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Obesity and Pregnancy

Obesity Raises Risk Of Complications in Pregnancy
Research has shown that obese mothers-to-be were nearly 10 times more likely to suffer from chest infections, and more than twice as likely to suffer from headaches and heartburn, compared with pregnant women of a healthy weight. Researchers studied the records of more than 650 pregnant women, of whom nearly half were overweight or obese at the beginning of their pregnancy.
Obese pregnant women were three times more likely to have carpal tunnel syndrome, which occurs when an increase in fluid causes swelling in the wrist. The condition can lead to tingling, pain, numbness and lack of coordination in the hands.

The study, published in the British Journal of Obstetrics and Gynaecology, also found that obese women had a more than three-fold increased risk of suffering from a condition known as symphysis-pubis dysfunction, which affects the pelvic joints and may cause walking difficulties if severe.
Obesity during pregnancy also increases the risk of more serious conditions such as gestational diabetes, pre-eclampsia and the need for a caesarean section. More than one-third of pregnancy-related deaths occur in mothers who are obese.

Bariatric Operations Reduce Odds of Gestational Diabetes and Caesarean Section
A study has found that obese women who have bariatric surgical procedures before pregnancy were three times less likely to develop gestational diabetes (GDM) than women who have bariatric operations after delivery. The study also found that delivery after bariatric procedures was associated with reduced odds of cesarean section.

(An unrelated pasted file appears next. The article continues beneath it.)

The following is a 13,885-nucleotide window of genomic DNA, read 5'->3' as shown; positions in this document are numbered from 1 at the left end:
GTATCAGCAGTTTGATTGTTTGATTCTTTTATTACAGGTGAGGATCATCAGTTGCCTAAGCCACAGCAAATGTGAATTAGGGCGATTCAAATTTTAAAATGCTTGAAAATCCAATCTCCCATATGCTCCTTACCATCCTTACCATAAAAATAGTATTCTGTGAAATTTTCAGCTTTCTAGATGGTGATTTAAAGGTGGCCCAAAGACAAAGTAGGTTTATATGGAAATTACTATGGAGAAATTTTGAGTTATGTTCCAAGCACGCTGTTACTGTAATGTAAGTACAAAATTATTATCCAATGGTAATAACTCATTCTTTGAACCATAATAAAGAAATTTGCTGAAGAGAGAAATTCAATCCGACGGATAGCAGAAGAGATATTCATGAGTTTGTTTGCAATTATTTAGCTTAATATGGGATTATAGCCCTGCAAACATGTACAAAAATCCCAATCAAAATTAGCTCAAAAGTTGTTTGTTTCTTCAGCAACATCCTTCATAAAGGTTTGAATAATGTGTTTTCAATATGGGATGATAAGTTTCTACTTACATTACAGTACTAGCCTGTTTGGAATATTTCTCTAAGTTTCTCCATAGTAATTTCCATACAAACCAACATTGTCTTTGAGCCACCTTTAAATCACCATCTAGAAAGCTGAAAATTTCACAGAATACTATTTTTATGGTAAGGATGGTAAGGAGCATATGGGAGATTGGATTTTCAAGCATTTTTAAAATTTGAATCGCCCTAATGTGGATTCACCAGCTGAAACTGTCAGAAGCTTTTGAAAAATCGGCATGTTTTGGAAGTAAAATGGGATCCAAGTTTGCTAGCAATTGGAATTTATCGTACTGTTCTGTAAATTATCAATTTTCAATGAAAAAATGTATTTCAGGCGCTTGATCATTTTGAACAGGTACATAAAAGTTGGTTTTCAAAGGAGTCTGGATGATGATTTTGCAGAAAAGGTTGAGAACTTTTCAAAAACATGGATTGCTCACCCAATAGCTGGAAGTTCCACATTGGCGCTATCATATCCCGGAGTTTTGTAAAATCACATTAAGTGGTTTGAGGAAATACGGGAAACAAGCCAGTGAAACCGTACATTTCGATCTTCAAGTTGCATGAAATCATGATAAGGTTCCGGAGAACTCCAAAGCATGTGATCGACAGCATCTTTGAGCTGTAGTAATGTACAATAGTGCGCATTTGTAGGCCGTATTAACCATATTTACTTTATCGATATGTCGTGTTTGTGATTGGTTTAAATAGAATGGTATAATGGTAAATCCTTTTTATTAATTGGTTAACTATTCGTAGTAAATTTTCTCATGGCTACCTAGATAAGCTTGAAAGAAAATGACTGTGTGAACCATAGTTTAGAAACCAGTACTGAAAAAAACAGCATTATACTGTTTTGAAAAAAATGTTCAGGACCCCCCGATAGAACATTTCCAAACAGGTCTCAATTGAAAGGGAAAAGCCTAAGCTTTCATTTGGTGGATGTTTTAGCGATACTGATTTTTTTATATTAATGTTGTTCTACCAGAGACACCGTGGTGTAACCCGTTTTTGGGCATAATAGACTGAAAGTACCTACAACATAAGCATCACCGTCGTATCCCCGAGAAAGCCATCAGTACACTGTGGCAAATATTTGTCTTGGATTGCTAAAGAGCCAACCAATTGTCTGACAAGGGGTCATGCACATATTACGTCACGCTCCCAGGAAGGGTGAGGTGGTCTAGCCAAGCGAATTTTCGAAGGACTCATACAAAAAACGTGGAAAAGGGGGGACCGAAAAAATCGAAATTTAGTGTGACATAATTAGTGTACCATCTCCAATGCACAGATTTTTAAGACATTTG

Gestational diabetes is increasing among reproductive-age women, parallel to increasing rates of obesity and type 2 diabetes. Bariatric surgical procedures are the only intervention shown to produce sustained weight reduction in the vast majority of cases.

Researchers performed a retrospective study to compare rates of GDM and related outcomes between a group of women who had bariatric operations before pregnancy and a group who had bariatric operations after delivery. Women who delivered after bariatric procedures had lower incidences of GDM (8 percent vs. 27 percent, and caesarean section (28 percent vs. 43 percent) than those who delivered before bariatric procedures.

Obese women who have bariatric surgery before getting pregnant are at significantly lower risk for developing dangerous hypertensive disorders during pregnancy
Hypertensive disorders in pregnancy -- which include gestational hypertension, pre-eclampsia and eclampsia are much more common in obese women.

Can we prevent the development of these disorders in pregnancy with bariatric surgery? Research findings suggest the answer may be 'yes.'

A study published online in the British Medical Journal , identified 585 women who had bariatric surgery and delivered a baby. The sample included 269 women who had babies some time before having weight-loss surgery and 316 who had the surgery before getting pregnant. More than 80 percent of the women chose gastric bypass surgery over other, less common weight-loss operations. The researchers found an 80 percent reduction in the risk of pre-eclampsia and eclampsia among women who had surgery before pregnancy, along with a 74 percent reduction in the risk of gestational hypertension and a 61 percent reduction in the risk of chronic hypertension in pregnancy, all of which are known to cause pregnancy complications.

Having high blood pressure during pregnancy can seriously threaten the lives of both the mother and the baby.

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